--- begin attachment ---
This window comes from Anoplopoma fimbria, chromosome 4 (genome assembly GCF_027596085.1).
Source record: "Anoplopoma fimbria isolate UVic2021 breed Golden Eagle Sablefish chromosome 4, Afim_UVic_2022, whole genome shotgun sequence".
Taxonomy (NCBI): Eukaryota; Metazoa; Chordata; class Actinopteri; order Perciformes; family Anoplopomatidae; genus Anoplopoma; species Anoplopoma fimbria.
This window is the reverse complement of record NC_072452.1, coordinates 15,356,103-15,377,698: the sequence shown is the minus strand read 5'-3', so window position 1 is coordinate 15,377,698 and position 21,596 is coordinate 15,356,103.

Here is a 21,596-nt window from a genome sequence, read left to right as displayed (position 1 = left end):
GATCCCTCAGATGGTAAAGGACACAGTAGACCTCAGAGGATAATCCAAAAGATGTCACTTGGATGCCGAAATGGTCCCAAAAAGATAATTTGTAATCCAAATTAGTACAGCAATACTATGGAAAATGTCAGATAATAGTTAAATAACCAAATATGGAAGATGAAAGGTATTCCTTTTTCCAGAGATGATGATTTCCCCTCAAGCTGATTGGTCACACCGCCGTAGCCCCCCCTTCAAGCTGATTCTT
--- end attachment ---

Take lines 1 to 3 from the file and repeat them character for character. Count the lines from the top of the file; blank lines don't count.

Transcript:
This window comes from Anoplopoma fimbria, chromosome 4 (genome assembly GCF_027596085.1).
Source record: "Anoplopoma fimbria isolate UVic2021 breed Golden Eagle Sablefish chromosome 4, Afim_UVic_2022, whole genome shotgun sequence".
Taxonomy (NCBI): Eukaryota; Metazoa; Chordata; class Actinopteri; order Perciformes; family Anoplopomatidae; genus Anoplopoma; species Anoplopoma fimbria.